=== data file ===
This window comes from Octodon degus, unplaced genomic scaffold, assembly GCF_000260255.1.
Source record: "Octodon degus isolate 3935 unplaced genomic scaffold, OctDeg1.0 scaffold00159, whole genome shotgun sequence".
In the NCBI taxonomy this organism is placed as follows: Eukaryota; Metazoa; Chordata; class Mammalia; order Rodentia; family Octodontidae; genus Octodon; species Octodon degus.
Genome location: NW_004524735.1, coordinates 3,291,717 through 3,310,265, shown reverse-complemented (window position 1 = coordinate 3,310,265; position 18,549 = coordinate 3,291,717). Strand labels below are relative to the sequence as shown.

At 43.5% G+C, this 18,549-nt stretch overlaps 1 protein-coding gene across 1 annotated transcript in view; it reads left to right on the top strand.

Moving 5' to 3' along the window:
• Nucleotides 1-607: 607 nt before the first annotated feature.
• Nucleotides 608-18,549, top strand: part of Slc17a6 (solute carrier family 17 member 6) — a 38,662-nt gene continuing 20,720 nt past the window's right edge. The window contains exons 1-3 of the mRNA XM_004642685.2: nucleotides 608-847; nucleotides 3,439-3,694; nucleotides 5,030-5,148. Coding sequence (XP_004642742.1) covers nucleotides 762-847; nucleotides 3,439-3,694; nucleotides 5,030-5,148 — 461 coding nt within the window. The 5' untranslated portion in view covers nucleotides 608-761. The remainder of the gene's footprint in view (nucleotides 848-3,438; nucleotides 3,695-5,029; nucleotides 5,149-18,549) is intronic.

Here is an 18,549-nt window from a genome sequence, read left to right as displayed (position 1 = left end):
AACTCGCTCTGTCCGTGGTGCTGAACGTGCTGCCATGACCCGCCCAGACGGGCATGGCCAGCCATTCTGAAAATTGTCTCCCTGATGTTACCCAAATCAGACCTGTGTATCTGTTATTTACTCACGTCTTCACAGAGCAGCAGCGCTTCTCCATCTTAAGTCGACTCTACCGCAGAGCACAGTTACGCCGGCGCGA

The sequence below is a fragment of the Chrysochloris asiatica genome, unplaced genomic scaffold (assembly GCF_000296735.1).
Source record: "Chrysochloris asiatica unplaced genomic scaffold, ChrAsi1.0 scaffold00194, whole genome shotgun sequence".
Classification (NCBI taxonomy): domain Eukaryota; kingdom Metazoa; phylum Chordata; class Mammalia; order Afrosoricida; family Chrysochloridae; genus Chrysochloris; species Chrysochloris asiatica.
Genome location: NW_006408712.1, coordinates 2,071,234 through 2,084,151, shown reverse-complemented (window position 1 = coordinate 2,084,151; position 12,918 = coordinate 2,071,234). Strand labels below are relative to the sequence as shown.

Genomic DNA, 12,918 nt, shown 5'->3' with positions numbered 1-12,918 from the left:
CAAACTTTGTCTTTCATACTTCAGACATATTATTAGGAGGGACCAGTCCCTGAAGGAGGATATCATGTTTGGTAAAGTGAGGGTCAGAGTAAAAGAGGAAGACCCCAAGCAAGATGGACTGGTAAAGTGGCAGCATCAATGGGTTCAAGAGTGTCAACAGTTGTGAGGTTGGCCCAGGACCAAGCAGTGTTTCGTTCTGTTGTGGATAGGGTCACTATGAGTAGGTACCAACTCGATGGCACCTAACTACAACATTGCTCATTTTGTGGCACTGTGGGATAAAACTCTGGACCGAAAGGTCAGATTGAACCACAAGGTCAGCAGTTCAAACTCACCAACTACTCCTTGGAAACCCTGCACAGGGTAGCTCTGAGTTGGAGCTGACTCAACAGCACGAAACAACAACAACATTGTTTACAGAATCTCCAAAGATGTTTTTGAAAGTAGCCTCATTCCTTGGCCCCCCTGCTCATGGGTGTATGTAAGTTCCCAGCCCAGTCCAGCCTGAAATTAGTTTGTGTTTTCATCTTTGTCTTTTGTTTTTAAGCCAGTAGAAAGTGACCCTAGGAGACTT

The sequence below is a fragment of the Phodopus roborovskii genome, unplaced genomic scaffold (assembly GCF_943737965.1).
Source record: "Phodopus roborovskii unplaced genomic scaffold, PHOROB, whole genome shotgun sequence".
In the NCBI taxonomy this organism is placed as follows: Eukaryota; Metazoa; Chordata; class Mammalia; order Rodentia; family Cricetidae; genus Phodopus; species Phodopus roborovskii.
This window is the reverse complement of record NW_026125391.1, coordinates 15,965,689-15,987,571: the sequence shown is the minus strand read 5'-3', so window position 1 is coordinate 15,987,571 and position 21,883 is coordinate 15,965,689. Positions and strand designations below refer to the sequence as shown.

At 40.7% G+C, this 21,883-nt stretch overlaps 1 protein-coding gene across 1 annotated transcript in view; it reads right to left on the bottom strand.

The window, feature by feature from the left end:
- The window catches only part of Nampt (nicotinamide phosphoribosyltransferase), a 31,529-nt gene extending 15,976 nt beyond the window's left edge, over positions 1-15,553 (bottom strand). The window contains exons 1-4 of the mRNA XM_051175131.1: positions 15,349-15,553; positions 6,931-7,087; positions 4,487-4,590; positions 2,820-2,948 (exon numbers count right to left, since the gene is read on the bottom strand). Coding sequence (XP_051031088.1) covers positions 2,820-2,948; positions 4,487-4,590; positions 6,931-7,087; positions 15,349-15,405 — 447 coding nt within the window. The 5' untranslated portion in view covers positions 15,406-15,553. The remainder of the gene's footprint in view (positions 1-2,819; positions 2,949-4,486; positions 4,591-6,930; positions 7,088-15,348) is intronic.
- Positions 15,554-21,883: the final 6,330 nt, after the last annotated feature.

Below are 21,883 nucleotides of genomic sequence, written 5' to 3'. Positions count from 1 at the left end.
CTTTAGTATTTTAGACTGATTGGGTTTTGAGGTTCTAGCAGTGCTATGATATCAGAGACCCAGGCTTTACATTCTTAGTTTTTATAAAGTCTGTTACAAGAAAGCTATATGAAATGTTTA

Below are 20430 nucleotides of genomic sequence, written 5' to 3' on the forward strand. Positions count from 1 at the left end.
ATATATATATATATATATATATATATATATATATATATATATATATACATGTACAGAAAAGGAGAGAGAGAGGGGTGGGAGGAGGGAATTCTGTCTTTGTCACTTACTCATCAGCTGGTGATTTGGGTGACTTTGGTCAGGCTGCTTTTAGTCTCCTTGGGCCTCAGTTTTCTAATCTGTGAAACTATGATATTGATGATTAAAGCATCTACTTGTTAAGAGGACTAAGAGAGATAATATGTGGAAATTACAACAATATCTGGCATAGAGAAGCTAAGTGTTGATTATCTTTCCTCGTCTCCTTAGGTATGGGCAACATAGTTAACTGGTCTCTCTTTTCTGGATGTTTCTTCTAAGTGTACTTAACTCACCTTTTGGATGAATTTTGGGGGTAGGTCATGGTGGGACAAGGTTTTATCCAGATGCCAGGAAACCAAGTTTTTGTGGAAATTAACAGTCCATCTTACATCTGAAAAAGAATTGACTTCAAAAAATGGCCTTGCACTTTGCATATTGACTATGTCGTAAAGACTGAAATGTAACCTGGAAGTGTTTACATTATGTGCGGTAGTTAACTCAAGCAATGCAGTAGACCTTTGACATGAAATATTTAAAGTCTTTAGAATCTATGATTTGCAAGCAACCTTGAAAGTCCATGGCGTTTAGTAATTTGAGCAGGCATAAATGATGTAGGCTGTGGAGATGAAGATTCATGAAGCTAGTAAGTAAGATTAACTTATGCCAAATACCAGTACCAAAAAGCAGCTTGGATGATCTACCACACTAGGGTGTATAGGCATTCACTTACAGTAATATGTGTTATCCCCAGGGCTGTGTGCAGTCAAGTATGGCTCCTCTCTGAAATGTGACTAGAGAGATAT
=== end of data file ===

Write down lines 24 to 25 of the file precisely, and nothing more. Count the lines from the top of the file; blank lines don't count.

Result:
- Positions 15,554-21,883: the final 6,330 nt, after the last annotated feature.

Below are 21,883 nucleotides of genomic sequence, written 5' to 3'. Positions count from 1 at the left end.